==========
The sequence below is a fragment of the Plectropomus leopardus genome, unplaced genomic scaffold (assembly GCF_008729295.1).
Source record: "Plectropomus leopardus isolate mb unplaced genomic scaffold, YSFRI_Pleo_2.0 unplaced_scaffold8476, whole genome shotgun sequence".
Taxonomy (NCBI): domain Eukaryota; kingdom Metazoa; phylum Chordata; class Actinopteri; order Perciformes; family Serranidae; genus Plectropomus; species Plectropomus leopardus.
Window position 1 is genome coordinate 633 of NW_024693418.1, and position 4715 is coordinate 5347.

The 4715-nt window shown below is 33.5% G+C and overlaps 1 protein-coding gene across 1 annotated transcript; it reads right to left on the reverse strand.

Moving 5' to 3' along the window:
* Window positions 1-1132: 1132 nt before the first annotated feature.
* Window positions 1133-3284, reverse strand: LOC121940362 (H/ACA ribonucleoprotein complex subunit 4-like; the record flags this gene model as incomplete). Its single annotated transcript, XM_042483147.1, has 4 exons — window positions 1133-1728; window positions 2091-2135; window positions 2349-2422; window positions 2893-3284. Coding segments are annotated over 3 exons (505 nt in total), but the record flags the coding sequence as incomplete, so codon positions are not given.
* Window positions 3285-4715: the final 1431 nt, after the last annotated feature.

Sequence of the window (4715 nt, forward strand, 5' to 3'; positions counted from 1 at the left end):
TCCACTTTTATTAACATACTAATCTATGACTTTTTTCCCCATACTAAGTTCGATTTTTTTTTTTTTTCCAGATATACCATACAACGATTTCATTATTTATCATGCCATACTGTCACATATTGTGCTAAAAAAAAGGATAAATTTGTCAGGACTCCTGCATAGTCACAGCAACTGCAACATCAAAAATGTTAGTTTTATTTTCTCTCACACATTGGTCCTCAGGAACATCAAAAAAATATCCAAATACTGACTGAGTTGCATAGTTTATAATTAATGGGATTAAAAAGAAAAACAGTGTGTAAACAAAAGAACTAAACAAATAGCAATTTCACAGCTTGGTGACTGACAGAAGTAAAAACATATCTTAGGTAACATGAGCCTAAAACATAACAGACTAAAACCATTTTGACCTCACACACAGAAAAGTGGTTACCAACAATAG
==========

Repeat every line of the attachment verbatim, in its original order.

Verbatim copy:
The sequence below is a fragment of the Plectropomus leopardus genome, unplaced genomic scaffold (assembly GCF_008729295.1).
Source record: "Plectropomus leopardus isolate mb unplaced genomic scaffold, YSFRI_Pleo_2.0 unplaced_scaffold8476, whole genome shotgun sequence".
Taxonomy (NCBI): domain Eukaryota; kingdom Metazoa; phylum Chordata; class Actinopteri; order Perciformes; family Serranidae; genus Plectropomus; species Plectropomus leopardus.
Window position 1 is genome coordinate 633 of NW_024693418.1, and position 4715 is coordinate 5347.

The 4715-nt window shown below is 33.5% G+C and overlaps 1 protein-coding gene across 1 annotated transcript; it reads right to left on the reverse strand.

Moving 5' to 3' along the window:
* Window positions 1-1132: 1132 nt before the first annotated feature.
* Window positions 1133-3284, reverse strand: LOC121940362 (H/ACA ribonucleoprotein complex subunit 4-like; the record flags this gene model as incomplete). Its single annotated transcript, XM_042483147.1, has 4 exons — window positions 1133-1728; window positions 2091-2135; window positions 2349-2422; window positions 2893-3284. Coding segments are annotated over 3 exons (505 nt in total), but the record flags the coding sequence as incomplete, so codon positions are not given.
* Window positions 3285-4715: the final 1431 nt, after the last annotated feature.

Sequence of the window (4715 nt, forward strand, 5' to 3'; positions counted from 1 at the left end):
TCCACTTTTATTAACATACTAATCTATGACTTTTTTCCCCATACTAAGTTCGATTTTTTTTTTTTTTCCAGATATACCATACAACGATTTCATTATTTATCATGCCATACTGTCACATATTGTGCTAAAAAAAAGGATAAATTTGTCAGGACTCCTGCATAGTCACAGCAACTGCAACATCAAAAATGTTAGTTTTATTTTCTCTCACACATTGGTCCTCAGGAACATCAAAAAAATATCCAAATACTGACTGAGTTGCATAGTTTATAATTAATGGGATTAAAAAGAAAAACAGTGTGTAAACAAAAGAACTAAACAAATAGCAATTTCACAGCTTGGTGACTGACAGAAGTAAAAACATATCTTAGGTAACATGAGCCTAAAACATAACAGACTAAAACCATTTTGACCTCACACACAGAAAAGTGGTTACCAACAATAG